You know what I LOVE? I friggin’ love Dubro Kwik Grip EZ Connectors! You’ve never heard of ‘em?! They’re connectors that allow you to use your pushrods without bending them at all. You install the EZ Connector on the servo arm, slide the pushrod through it and tighten a little screw with a hex (Allen) wrench.
No more screwing the clevis in or out! If you want to adjust the length of the rod, just loosen the screw on the EZ Connector, hold the rod at the precise position you need it and tighten the screw again. Voila! 5-second fix.
I built myself one of MikeysRC.com FPV V3 biplanes. I put a FlipHD on it and an iPhone 4S with an Otterbox case on it; this is a very heavy set up, in case you’re wondering. It uses a Turnigy 2830 1050kv motor with a 2200mah Turnigy lipo.
I highly recommend this plane to anyone flying FPV with a GoPro or a similar heavy camera and/or equipment on board. It took 3 sheets of Dollar Tree foam board, a wood dowel, a dozen glue sticks and some strapping tape. Flies very well and I love that the COG can be moved around easily. Check it out at MikeysRC.com
Finally decided to take video of my Stryker at the park. I strapped my iPhone to the transmitter with some rubber bands and tried my best to keep the plane in frame. It’s not too bad. This is a quick video I put together on my phone on the field so expect a better, HD video later.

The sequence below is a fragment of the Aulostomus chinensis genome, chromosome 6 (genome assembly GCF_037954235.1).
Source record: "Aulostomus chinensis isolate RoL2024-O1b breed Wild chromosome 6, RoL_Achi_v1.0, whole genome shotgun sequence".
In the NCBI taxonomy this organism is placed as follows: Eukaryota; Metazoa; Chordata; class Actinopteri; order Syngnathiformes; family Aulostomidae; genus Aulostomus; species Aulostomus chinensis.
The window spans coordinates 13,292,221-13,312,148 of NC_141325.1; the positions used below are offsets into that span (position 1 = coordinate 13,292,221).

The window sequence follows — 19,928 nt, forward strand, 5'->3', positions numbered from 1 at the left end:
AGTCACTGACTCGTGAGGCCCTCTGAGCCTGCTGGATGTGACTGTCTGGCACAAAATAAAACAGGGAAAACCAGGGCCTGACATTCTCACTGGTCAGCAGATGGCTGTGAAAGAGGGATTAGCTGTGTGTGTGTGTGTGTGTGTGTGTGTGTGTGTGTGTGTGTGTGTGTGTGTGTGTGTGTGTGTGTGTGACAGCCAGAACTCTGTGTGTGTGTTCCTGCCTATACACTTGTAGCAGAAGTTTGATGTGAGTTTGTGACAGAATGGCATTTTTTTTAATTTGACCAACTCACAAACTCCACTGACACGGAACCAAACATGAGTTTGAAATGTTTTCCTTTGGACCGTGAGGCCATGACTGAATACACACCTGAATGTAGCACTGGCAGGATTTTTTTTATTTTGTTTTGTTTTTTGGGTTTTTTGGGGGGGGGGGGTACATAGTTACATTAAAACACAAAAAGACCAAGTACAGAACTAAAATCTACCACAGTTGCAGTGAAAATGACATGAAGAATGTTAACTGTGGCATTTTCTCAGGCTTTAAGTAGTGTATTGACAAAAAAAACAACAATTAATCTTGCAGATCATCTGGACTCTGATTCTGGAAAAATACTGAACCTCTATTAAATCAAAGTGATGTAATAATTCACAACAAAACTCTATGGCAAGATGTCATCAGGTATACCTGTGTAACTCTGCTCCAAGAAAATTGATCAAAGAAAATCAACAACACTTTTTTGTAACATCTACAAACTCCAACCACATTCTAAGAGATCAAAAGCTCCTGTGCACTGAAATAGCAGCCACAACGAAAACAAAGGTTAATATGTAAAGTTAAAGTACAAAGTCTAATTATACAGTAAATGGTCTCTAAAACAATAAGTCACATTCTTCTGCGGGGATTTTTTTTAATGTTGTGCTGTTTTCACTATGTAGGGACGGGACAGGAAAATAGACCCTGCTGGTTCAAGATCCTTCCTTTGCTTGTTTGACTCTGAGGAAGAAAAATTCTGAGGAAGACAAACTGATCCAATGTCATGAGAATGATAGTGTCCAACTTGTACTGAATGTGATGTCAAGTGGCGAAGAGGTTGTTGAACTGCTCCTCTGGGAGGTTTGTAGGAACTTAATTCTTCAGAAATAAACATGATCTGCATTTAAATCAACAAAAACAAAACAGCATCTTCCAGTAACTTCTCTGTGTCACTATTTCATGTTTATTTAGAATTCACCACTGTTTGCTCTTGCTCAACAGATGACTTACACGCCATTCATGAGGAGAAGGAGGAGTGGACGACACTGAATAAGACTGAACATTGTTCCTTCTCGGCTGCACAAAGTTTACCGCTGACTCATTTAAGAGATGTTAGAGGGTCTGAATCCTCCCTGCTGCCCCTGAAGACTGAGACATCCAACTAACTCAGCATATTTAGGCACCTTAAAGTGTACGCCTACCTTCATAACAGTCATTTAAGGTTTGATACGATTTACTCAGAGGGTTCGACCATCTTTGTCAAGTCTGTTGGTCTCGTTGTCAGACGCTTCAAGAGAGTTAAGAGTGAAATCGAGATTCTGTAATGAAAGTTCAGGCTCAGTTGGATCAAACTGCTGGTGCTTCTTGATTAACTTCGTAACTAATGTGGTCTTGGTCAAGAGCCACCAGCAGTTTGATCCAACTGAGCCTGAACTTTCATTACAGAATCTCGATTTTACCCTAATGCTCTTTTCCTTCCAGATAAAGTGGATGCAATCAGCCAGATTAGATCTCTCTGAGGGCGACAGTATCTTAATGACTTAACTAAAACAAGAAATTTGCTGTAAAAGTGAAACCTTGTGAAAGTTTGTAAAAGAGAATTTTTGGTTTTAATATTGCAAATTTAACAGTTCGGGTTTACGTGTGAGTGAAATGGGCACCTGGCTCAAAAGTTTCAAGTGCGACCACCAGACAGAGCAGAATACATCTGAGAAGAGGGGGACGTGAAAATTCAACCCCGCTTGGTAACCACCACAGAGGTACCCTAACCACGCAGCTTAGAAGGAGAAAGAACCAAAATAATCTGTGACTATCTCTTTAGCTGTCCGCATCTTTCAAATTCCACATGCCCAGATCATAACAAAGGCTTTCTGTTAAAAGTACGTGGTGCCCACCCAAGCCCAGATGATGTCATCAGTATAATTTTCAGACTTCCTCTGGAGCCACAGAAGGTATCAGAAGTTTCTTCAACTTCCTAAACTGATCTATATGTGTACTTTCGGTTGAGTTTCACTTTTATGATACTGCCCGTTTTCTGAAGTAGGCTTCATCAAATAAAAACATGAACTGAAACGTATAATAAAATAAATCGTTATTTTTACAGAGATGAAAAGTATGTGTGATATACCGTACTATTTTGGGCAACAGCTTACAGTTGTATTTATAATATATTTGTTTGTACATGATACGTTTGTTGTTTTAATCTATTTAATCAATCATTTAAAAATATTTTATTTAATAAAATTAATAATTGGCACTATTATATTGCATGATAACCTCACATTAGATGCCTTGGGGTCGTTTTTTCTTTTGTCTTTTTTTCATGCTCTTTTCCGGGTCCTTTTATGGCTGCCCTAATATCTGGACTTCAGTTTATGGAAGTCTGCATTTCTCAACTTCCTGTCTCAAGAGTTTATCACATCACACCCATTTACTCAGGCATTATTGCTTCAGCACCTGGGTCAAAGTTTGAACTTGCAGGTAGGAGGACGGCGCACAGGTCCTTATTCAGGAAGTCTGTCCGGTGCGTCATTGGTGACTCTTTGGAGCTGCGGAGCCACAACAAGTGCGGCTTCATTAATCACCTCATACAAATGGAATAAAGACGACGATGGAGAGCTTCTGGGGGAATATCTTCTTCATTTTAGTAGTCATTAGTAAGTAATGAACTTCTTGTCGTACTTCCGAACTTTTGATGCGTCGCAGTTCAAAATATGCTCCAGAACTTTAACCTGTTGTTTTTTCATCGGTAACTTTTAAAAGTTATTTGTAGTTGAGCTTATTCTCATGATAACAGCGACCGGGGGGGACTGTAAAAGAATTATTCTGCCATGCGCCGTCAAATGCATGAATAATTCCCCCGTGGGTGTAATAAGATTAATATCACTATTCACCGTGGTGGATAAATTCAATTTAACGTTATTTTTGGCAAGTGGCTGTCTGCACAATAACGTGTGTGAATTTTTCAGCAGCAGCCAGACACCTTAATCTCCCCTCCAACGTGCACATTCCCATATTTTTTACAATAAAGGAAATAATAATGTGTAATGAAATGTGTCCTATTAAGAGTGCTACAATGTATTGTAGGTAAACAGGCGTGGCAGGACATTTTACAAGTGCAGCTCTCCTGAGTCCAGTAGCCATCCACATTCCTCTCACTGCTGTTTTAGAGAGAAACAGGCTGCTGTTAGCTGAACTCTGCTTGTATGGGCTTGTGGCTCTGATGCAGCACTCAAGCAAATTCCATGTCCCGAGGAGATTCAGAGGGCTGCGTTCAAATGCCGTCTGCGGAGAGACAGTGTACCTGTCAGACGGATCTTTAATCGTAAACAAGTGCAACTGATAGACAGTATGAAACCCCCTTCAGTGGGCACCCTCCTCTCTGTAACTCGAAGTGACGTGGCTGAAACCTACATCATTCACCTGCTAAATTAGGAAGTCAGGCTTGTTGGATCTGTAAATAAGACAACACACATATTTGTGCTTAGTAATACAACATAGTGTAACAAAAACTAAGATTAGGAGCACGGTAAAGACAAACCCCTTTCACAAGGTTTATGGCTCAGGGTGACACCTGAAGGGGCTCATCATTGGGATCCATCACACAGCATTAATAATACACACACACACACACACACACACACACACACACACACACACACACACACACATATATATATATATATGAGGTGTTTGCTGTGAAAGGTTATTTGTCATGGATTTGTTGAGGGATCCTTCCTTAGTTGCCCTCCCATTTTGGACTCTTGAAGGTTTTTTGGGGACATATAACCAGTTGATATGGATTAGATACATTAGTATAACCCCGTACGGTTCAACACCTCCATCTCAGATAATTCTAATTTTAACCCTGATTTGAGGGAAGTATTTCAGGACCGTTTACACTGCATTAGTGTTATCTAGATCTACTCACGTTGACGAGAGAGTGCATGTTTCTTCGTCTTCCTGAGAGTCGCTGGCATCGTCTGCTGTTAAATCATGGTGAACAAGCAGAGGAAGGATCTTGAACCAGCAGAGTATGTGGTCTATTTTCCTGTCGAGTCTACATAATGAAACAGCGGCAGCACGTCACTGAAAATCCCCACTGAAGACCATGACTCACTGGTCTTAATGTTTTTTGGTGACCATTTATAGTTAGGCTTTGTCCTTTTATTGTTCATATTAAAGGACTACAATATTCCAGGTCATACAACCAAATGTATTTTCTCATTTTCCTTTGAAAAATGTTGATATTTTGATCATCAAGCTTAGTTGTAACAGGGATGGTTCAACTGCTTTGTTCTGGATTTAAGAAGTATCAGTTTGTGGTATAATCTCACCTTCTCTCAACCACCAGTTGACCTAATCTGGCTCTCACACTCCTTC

Sadly, the MAYDAY blog has been very quiet lately. I’ve been flying and building but I just don’t have the time to keep updating the blog as much as I used to. I will make time soon, you can expect some videos in early April.
In the last couple of months and coming up:
- Built a Parkzone Stryker F27C from parts with a Turnigy motor. Have to clock it but I guess about 70 MPH.
- Fixed damaged Super Cub.
- Started taking a lot more pictures and videos of everything (just haven’t had time to upload).
- Planning to build a new plane or airboat from scratch.
As always, I’m available for flying around South Florida and for RC help via email or social networking. My number one goal with this site is to help RC pilots with issues I had and wished someone would help me with when I started flying three years ago.
So, I’ve been MIA for a few weeks or so; since early august. I have been up to stuff and one of those stuffs is a 125% Dead-Simple wing from specs found at RCGroups. Instead of 24-inch wing-span, I built mine 30 inches wide. I put on a Blue Wonder and took to the skies.